Indian wolf and Tibetan wolf genome published with UC Davis and WII

Indian wolf and Tibetan wolf genome published with UC Davis and WII

17:11 13 September in de novo genome sequencing, genome resequencing

Ancient divergence of Indian and Tibetan wolves revealed by recombination-aware phylogenomics

The grey wolf (Canis lupus) expanded its range across Holarctic regions during the late Pleistocene. Consequently, most grey wolves share recent (<100,000 years ago) maternal origins corresponding to a widespread Holarctic clade. However, two deeply divergent (200,000–700,000 years ago) mitochondrial clades are restricted, respectively, to the Indian subcontinent and the Tibetan Plateau, where remaining wolves are endangered. No genome-wide analysis had previously included wolves corresponding to the mitochondrial Indian clade or attempted to parse gene flow and phylogeny. We sequenced four Indian and two Tibetan wolves and included 31 additional canid genomes to resolve the phylogenomic history of grey wolves. Genomic analyses revealed Indian and Tibetan wolves to be distinct from each other and from broadly distributed wolf populations corresponding to the mitochondrial Holarctic clade. Despite gene flow, which was reflected disproportionately in high-recombination regions of the genome, analyses revealed Indian and Tibetan wolves to be basal to Holarctic grey wolves, in agreement with the mitochondrial phylogeny. In contrast to mitochondrial DNA, however, genomic findings suggest the possibility that the Indian wolf could be basal to the Tibetan wolf, a discordance potentially reflecting selection on the mitochondrial genome. Together, these findings imply that southern regions of Asia have been important centers for grey wolf evolution and that Indian and Tibetan wolves represent evolutionary significant units (ESUs). Further study is needed to assess whether these ESUs warrant recognition as distinct species. This question is especially urgent regarding the Indian wolf, which represents one of the world’s most endangered wolf populations.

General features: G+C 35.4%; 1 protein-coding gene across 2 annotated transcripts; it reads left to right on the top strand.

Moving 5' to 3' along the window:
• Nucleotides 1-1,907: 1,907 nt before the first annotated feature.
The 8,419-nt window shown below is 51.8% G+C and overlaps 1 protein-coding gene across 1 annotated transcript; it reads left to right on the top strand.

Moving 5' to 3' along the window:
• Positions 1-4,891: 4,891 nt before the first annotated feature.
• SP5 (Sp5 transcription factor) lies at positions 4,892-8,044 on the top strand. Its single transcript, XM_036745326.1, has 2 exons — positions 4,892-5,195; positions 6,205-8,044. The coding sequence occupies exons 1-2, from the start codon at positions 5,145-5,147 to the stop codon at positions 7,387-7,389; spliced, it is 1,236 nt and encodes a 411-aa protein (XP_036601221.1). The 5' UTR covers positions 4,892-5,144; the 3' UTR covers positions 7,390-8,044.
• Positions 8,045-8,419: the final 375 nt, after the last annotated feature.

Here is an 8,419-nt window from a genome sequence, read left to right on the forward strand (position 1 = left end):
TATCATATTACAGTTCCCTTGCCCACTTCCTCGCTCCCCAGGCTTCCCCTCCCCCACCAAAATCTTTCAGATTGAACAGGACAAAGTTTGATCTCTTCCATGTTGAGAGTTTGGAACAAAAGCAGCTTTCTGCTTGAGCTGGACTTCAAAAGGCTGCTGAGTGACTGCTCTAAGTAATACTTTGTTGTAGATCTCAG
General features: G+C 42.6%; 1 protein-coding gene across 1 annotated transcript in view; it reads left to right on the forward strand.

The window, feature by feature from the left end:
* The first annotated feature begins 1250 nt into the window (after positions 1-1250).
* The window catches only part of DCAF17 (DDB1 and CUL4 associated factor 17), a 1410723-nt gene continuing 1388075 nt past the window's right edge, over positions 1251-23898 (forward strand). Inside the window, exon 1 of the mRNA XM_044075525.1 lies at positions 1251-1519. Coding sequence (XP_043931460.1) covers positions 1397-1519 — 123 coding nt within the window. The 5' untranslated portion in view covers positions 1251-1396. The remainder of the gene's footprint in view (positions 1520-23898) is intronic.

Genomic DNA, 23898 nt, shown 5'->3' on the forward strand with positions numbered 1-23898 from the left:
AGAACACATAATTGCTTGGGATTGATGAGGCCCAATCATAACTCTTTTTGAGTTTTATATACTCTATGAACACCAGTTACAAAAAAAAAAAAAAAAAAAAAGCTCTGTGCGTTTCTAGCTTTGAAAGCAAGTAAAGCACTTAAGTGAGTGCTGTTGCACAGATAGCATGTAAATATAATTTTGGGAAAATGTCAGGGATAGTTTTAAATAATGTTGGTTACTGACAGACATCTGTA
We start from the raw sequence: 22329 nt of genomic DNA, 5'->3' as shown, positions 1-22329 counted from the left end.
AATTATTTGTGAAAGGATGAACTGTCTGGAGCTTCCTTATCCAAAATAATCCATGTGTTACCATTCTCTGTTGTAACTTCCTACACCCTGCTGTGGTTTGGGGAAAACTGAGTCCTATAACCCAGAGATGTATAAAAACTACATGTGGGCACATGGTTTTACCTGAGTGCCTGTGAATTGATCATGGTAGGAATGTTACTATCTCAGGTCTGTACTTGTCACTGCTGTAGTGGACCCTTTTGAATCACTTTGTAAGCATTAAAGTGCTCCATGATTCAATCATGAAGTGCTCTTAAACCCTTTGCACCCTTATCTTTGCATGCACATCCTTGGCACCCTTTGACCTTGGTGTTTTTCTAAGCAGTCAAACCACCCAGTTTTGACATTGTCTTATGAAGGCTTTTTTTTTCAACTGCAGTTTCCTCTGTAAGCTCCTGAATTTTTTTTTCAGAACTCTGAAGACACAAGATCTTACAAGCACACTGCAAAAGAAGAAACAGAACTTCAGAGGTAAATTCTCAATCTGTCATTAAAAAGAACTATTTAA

Read more:


No Comments

Sorry, the comment form is closed at this time.